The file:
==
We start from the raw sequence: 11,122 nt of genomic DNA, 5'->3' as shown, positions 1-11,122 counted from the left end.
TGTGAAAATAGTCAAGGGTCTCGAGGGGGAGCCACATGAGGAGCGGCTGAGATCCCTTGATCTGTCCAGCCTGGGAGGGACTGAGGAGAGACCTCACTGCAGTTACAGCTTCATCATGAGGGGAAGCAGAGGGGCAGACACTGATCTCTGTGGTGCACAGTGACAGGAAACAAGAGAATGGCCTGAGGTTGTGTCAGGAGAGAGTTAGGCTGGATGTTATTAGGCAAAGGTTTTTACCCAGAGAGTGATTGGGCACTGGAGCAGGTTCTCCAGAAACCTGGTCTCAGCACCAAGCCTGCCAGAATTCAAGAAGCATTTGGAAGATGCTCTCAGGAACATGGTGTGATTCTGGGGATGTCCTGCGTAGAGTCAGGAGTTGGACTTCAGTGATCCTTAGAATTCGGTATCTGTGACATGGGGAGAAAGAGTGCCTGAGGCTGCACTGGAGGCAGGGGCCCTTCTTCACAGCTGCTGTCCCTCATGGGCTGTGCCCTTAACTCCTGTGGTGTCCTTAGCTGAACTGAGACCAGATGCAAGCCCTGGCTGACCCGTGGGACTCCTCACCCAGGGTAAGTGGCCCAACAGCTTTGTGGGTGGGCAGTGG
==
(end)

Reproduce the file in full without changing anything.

We start from the raw sequence: 11,122 nt of genomic DNA, 5'->3' as shown, positions 1-11,122 counted from the left end.
TGTGAAAATAGTCAAGGGTCTCGAGGGGGAGCCACATGAGGAGCGGCTGAGATCCCTTGATCTGTCCAGCCTGGGAGGGACTGAGGAGAGACCTCACTGCAGTTACAGCTTCATCATGAGGGGAAGCAGAGGGGCAGACACTGATCTCTGTGGTGCACAGTGACAGGAAACAAGAGAATGGCCTGAGGTTGTGTCAGGAGAGAGTTAGGCTGGATGTTATTAGGCAAAGGTTTTTACCCAGAGAGTGATTGGGCACTGGAGCAGGTTCTCCAGAAACCTGGTCTCAGCACCAAGCCTGCCAGAATTCAAGAAGCATTTGGAAGATGCTCTCAGGAACATGGTGTGATTCTGGGGATGTCCTGCGTAGAGTCAGGAGTTGGACTTCAGTGATCCTTAGAATTCGGTATCTGTGACATGGGGAGAAAGAGTGCCTGAGGCTGCACTGGAGGCAGGGGCCCTTCTTCACAGCTGCTGTCCCTCATGGGCTGTGCCCTTAACTCCTGTGGTGTCCTTAGCTGAACTGAGACCAGATGCAAGCCCTGGCTGACCCGTGGGACTCCTCACCCAGGGTAAGTGGCCCAACAGCTTTGTGGGTGGGCAGTGG